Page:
Thursday, August 4, 2022

#2555: Ian Bier

Legislative alchemy is the process of turning woo and quackery into seemingly legitimate branches of medicine by giving them official stamps of approval by the political process of licensing, instead of through research, testing and evidence. Proponents of quackery, such as naturopathy and reflexology, tend to push hard for this kind of recognition insofar as the other means of gaining legitimacy (the science one) tend not to produce the legitimacy they want.


Like in Massachusets. Licensing naturopaths in the state gave an official stamp of approval to the practices of people like Ian Bier at something called Human Nature Natural Health. Bier offers homeopathy, acupuncture, traditional Chinese medicine, and a wide range of naturopathic quackery, including various forms of oxygen quackery such as hyperbaric oxygen. He also offers immersion baths, relaxing warm baths that he more than suggests will offer health benefits, especially if the customer is utilizings the extras: “colors can be chosen for various effects, and essential oils of selected herbs are added to deliver a wide array of desired outcomes.” Yes, his formulations are of course vague enough not to be legally actionable. It is, however, pure woo: Apparently, Bier uses “[n]ew immersion bath technology from Germany” that “contains an oil dispersion nozzle which atomizes botanicals and essential oils added to the bath water.” If Bier isn’t laughing at the gullibility of his victims, some producers in Germany certainly are. The essential oils will “be absorbed intensively by the skin”, which, if it were true, would probably be a very good reason to stay far away from them.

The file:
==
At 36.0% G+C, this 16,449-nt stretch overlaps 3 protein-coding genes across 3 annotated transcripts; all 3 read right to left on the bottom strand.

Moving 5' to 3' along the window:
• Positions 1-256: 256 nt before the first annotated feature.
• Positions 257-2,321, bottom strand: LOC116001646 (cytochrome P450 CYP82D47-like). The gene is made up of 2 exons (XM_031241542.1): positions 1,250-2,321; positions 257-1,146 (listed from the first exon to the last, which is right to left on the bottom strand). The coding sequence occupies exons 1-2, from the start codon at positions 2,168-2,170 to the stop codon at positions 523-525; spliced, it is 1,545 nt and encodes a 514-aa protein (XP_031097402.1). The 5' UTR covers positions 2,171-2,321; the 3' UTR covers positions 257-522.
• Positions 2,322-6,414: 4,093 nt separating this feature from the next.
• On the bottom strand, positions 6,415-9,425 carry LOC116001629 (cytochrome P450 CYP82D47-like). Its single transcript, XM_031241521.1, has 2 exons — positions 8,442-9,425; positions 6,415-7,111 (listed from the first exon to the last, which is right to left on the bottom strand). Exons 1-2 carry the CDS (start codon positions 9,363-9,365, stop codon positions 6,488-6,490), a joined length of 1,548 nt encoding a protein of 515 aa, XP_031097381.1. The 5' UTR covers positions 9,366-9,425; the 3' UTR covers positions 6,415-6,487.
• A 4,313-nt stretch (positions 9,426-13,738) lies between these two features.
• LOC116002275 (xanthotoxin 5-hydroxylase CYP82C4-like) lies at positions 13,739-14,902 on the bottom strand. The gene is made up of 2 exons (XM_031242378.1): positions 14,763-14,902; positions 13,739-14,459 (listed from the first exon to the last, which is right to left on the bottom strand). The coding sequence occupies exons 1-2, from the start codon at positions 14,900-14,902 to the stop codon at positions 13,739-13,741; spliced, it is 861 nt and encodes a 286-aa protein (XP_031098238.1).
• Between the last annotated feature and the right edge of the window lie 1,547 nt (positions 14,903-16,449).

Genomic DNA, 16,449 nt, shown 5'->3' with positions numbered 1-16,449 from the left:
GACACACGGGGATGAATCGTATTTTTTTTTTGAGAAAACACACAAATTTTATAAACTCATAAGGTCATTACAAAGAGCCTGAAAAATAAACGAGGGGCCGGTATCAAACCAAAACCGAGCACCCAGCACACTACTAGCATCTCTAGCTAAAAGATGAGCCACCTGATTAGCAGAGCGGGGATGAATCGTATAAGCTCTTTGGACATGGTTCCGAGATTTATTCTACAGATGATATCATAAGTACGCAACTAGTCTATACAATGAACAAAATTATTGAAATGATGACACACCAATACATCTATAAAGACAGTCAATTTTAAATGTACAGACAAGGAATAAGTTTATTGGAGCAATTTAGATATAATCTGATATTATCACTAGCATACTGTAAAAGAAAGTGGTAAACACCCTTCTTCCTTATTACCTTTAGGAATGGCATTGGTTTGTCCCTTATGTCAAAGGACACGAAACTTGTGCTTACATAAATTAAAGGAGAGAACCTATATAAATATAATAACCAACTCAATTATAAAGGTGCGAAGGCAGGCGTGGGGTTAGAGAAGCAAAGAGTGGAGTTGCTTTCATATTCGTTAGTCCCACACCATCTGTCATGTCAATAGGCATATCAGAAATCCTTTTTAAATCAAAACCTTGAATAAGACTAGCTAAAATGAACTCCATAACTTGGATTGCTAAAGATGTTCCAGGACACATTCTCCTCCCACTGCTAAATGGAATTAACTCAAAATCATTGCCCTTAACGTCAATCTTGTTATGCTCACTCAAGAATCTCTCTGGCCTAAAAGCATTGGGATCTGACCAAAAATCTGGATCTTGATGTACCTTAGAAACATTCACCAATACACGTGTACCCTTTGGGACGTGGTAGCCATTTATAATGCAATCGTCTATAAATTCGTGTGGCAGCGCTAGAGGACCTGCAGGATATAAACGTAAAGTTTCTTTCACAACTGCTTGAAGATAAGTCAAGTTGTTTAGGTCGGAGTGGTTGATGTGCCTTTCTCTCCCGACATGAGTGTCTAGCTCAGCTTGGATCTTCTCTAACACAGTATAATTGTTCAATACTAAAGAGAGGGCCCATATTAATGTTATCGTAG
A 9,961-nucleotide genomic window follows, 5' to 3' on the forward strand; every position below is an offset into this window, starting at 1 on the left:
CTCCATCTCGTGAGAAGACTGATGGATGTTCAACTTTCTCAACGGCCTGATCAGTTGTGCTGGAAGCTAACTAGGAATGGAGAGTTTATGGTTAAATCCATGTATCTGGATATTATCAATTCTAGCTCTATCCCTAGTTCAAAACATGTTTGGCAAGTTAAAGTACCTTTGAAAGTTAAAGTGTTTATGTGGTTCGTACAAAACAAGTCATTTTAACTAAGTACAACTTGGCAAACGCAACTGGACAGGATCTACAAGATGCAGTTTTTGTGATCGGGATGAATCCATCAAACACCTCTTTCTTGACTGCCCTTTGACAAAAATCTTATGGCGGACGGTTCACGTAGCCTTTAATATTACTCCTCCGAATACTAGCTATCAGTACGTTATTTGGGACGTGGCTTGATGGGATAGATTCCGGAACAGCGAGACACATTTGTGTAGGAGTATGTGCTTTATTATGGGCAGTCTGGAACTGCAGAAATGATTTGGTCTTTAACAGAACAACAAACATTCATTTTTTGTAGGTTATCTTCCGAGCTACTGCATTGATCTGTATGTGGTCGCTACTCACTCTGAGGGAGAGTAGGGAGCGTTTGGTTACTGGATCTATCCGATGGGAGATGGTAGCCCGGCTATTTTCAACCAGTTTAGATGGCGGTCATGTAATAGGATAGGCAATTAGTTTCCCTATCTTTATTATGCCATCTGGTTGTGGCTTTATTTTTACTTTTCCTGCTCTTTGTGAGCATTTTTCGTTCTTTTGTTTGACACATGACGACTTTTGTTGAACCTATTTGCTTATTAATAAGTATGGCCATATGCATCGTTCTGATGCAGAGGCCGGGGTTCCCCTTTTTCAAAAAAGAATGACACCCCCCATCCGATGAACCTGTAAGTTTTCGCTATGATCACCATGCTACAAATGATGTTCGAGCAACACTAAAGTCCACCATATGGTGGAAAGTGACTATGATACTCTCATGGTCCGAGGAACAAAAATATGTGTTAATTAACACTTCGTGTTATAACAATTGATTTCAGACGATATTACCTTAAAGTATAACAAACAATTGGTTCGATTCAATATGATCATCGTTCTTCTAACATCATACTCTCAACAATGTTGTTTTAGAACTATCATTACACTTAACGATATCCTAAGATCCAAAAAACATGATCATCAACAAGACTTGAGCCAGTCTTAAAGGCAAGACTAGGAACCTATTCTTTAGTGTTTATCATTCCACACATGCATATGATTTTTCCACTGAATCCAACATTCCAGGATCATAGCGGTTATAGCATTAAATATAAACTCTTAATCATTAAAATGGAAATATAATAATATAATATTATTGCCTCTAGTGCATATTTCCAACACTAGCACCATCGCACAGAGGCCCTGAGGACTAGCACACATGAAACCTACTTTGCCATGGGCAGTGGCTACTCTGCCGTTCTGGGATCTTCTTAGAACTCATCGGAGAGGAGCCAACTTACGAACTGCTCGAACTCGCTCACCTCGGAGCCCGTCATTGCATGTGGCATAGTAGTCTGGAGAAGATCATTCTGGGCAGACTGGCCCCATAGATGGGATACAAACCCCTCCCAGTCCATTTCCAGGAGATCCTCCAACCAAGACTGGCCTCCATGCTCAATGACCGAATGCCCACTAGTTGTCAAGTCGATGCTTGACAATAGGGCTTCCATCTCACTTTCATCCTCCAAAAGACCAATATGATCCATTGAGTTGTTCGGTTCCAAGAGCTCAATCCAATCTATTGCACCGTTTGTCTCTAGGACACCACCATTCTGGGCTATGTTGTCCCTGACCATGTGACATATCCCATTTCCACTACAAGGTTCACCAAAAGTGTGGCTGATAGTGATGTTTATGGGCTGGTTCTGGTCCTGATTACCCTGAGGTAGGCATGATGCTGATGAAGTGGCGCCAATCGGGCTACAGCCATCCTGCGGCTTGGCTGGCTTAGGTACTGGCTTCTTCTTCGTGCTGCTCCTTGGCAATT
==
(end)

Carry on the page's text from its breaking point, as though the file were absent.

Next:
He even has a footbath version. No really: Ian Bier offers detox footbaths, which is probably the most thoroughly debunked piece of bullshit you may encounter at a woomeister’s office. Bier, however, claims that it is “used to clear the blood and lymphatic circulations of impurities” (note that he avoids saying that it succeeds in those aims) and backs it up by saying that “[f]or reasons that are not yet understood by science, the soles of the feet have a special relationship to the body as a whole.” And no, that relationship is not understood by science, and that’s not science’s fault. Bier is quick to add that the “relationship has been utilized for thousands of years in reflexology, Traditional Chinese Medicine and Ayurveda.” As has witch burning – indeed, witch burning has certainly been around a lot longer than reflexology. Detoxification, though “among the primary goals of natural medicine systems around the world”, is utter bullshit and most certainly does not “enhance[] recovery of many conditions” beyond a too-heavy wallet and a shortage of fad- and hipster cred. Bier also offers colon cleanses, lymphatic drainage massage, and infrared sauna, since why not? This has nothing to do with reality in any case.


Diagnosis: And yes, in Massachusetts this kind of utter bullshit is considered worth taking seriously. You should probably consider taking your healthcare elsewhere if you can. Ian Bier is a piece of shit.


Hat-tip: Respectful insolence

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